Comparatively Speaking: Silicone Anionics and Cationics vs. Soft Complex for Hair Care

Organo functional silicone compounds differ in not only the type of solvents in which they are soluble, but also in the ionic charge present on the silicone. Silicone polymers can be anionic, cationic, nonionic or amphoteric. The presence of ionic groups affects the silicone in an analogous way to how ionic groups affect fatty surfactants. For example, cationic silicones are more substantive to hair than nonionic silicones, just like cationic surfactants are more substantive to hair than nonionic surfactants. This is due to the anionic groups on hair made through the oxidation of the sulfur-containing amino acids in hair.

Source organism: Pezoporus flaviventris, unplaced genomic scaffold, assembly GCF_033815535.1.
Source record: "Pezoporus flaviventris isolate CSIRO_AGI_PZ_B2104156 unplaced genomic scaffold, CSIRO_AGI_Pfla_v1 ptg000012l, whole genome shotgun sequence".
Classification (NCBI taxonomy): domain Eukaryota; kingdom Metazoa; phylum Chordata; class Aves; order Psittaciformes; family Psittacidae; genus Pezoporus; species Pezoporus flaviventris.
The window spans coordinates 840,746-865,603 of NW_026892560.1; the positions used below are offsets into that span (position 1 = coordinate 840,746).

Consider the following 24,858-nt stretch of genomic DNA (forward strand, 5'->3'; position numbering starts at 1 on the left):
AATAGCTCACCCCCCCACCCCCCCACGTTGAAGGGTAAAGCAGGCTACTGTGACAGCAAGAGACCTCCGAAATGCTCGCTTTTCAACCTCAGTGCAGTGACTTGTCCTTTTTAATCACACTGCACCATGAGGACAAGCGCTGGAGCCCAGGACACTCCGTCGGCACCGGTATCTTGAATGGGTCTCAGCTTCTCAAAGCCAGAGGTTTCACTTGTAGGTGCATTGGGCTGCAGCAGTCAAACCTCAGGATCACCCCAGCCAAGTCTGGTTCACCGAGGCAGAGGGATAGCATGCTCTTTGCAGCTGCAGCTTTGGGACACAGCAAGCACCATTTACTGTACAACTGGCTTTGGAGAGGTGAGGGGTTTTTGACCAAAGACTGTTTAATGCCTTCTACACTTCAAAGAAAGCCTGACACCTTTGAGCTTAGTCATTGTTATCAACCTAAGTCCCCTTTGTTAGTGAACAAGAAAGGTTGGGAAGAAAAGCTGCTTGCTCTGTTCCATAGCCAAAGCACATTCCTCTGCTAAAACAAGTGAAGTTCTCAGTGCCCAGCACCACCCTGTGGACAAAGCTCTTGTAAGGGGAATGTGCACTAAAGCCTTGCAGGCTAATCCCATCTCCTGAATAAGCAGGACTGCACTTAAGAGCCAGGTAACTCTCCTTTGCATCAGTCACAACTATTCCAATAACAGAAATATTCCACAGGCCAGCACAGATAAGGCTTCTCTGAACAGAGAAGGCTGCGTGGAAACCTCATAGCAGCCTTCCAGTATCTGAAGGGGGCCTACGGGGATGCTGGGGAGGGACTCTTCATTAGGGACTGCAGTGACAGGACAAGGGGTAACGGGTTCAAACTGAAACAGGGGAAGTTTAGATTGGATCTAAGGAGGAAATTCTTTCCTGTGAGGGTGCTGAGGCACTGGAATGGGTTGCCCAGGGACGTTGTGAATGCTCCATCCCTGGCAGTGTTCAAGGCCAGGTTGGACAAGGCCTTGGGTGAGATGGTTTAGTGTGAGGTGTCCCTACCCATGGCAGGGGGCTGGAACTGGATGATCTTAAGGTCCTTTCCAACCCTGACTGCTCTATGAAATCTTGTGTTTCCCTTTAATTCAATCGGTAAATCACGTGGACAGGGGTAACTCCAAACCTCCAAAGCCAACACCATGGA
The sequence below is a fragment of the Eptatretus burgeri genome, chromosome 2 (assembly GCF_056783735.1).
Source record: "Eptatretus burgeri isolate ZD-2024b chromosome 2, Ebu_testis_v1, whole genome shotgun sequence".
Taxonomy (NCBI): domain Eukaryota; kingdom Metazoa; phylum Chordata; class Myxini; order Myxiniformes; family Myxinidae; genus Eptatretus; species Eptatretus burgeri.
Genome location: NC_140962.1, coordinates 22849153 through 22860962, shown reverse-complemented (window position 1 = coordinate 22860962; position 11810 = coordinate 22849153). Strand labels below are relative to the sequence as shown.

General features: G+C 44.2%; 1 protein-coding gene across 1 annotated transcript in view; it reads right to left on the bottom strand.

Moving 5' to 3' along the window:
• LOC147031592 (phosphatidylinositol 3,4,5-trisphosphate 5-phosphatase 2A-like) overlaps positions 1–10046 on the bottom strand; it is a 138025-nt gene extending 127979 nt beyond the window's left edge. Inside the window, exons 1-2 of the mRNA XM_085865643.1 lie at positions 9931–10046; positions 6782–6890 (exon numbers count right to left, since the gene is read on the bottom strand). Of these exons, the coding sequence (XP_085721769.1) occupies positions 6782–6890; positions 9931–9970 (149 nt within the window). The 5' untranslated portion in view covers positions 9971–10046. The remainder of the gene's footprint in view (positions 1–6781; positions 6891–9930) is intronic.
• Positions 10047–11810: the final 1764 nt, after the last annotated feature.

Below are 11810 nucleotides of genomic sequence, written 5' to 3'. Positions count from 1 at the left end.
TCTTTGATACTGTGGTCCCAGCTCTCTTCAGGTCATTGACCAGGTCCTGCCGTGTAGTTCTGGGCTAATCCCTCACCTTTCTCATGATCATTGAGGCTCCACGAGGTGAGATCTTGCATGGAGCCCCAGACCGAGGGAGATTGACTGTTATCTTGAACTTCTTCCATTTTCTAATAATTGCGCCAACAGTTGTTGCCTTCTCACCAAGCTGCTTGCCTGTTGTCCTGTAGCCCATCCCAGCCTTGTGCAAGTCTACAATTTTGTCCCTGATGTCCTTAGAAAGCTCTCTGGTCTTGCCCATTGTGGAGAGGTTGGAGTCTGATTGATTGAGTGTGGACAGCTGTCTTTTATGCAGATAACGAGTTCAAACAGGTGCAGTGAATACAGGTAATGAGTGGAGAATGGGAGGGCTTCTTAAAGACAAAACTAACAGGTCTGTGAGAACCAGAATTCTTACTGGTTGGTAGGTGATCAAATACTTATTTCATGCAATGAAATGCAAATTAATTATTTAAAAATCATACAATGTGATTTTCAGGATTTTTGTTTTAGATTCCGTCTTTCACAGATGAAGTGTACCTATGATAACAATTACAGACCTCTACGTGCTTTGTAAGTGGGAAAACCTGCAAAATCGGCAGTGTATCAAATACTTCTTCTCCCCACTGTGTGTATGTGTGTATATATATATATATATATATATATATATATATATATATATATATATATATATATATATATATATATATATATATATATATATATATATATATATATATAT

Just as anionic surfactants such as sodium lauryl sulfate have minimal compatibility with fatty cationic compounds such as stearalkonium chloride, cationic silicones have minimal solubility in anionic systems. This incompatibility limits the ability to formulate using these ingredients.

Molecular modifications to anionic and cationic silicones to make them compatible with one another have been developed. In these modifications, the two opposing charged silicones are attracted and form a salt. After modification, these silicones form an ionic complex that remains soluble in water, referred to as a soft complex.

The complexation of silicone anionics and silicone cationics results in raw materials that can be added to shampoos and other anionic containing systems to obtain conditioning and compatibility. Such complexes are highly efficient conditioners that can be easily added to formulations.

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